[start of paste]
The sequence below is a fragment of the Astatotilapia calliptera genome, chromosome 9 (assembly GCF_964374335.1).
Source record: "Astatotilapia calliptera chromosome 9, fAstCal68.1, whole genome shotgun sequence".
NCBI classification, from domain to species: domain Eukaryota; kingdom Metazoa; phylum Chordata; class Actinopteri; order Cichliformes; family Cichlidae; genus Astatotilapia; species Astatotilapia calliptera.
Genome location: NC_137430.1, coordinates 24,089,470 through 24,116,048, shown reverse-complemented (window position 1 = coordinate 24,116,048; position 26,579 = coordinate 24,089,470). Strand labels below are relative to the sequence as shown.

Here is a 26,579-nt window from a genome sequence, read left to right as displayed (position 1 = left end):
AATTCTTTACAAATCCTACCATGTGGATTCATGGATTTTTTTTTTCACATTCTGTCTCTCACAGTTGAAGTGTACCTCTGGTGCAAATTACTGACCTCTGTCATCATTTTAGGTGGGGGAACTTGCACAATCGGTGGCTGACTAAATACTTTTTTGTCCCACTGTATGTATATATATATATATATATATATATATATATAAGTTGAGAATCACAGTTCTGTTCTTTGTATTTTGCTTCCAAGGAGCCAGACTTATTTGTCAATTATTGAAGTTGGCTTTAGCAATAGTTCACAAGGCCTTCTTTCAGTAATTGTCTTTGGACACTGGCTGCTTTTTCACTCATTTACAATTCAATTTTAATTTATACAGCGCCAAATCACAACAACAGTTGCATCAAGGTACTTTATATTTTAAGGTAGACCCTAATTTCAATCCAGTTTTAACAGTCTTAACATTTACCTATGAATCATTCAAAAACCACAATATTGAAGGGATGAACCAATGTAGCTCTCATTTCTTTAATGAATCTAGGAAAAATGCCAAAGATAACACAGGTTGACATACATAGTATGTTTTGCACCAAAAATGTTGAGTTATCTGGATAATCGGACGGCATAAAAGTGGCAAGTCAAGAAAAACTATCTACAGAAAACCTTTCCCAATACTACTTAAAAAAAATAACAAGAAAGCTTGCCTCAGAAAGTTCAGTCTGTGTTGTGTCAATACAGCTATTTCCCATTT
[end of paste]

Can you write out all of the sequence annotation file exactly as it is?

The sequence below is a fragment of the Astatotilapia calliptera genome, chromosome 9 (assembly GCF_964374335.1).
Source record: "Astatotilapia calliptera chromosome 9, fAstCal68.1, whole genome shotgun sequence".
NCBI classification, from domain to species: domain Eukaryota; kingdom Metazoa; phylum Chordata; class Actinopteri; order Cichliformes; family Cichlidae; genus Astatotilapia; species Astatotilapia calliptera.
Genome location: NC_137430.1, coordinates 24,089,470 through 24,116,048, shown reverse-complemented (window position 1 = coordinate 24,116,048; position 26,579 = coordinate 24,089,470). Strand labels below are relative to the sequence as shown.

Here is a 26,579-nt window from a genome sequence, read left to right as displayed (position 1 = left end):
AATTCTTTACAAATCCTACCATGTGGATTCATGGATTTTTTTTTTCACATTCTGTCTCTCACAGTTGAAGTGTACCTCTGGTGCAAATTACTGACCTCTGTCATCATTTTAGGTGGGGGAACTTGCACAATCGGTGGCTGACTAAATACTTTTTTGTCCCACTGTATGTATATATATATATATATATATATATATATATAAGTTGAGAATCACAGTTCTGTTCTTTGTATTTTGCTTCCAAGGAGCCAGACTTATTTGTCAATTATTGAAGTTGGCTTTAGCAATAGTTCACAAGGCCTTCTTTCAGTAATTGTCTTTGGACACTGGCTGCTTTTTCACTCATTTACAATTCAATTTTAATTTATACAGCGCCAAATCACAACAACAGTTGCATCAAGGTACTTTATATTTTAAGGTAGACCCTAATTTCAATCCAGTTTTAACAGTCTTAACATTTACCTATGAATCATTCAAAAACCACAATATTGAAGGGATGAACCAATGTAGCTCTCATTTCTTTAATGAATCTAGGAAAAATGCCAAAGATAACACAGGTTGACATACATAGTATGTTTTGCACCAAAAATGTTGAGTTATCTGGATAATCGGACGGCATAAAAGTGGCAAGTCAAGAAAAACTATCTACAGAAAACCTTTCCCAATACTACTTAAAAAAAATAACAAGAAAGCTTGCCTCAGAAAGTTCAGTCTGTGTTGTGTCAATACAGCTATTTCCCATTT